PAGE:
The short-term outlook appears grim, says scholar Daniel Philpott, but there are grounds for hope.
Paul Marshall / April 15, 2019 / Book review
In the West and elsewhere, views of Islam are sharply divided. To put the matter far too simply, one side describes Islam as a “religion of peace,” while the other contends that it is particularly disposed to violence. Similar strife occurs in debates about law, democracy, religious freedom, and other human rights in the Muslim-majority world. In Religious Freedom in Islam: The Fate of a Universal Human Right in the Muslim World Today, Daniel Philpott avoids inflammatory labels like “Islamophobic,” instead framing the debate as a contest between “Islamopluralists” and “Islamoskeptics.”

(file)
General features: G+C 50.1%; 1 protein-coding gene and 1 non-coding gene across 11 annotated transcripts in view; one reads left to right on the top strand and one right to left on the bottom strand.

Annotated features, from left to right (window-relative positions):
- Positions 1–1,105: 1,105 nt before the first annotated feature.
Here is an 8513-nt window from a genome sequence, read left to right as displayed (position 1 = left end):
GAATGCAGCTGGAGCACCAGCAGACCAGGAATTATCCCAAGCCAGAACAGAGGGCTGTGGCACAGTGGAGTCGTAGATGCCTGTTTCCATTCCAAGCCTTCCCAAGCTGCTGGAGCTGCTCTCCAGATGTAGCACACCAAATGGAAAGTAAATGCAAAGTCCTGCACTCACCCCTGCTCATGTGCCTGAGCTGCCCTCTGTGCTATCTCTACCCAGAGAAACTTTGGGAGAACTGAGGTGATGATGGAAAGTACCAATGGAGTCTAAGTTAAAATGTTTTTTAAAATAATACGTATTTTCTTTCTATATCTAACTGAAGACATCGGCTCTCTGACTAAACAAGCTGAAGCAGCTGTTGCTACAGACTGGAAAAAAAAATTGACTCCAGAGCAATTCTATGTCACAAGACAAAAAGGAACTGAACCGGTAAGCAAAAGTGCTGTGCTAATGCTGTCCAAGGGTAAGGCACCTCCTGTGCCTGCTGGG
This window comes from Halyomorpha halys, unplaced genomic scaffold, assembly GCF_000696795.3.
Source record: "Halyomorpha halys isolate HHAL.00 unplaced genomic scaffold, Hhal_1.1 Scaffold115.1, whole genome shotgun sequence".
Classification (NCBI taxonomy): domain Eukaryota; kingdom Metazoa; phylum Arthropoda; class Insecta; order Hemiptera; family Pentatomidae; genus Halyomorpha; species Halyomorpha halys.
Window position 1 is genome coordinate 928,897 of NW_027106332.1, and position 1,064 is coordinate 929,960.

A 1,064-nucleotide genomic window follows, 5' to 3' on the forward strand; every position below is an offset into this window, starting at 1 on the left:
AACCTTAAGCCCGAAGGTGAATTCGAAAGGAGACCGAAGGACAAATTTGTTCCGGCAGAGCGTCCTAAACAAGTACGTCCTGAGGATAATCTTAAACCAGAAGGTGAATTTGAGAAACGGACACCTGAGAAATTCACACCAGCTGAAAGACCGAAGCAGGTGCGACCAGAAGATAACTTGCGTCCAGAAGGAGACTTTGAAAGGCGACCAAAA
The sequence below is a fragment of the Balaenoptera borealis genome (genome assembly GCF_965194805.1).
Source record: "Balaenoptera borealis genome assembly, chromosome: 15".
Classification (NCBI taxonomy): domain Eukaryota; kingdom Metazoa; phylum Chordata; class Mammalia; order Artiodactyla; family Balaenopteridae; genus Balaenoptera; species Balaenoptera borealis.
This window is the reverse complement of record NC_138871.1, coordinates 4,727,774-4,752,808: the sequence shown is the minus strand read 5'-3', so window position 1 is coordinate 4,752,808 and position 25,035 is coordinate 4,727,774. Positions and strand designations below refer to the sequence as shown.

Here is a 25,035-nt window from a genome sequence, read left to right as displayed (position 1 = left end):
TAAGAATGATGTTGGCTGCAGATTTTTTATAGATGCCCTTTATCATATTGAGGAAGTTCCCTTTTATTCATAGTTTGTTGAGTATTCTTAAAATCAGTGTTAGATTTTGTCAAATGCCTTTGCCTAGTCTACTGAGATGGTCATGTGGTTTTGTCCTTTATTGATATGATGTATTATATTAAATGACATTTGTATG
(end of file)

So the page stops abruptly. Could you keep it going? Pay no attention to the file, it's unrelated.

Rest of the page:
Please click here to read the rest of the review.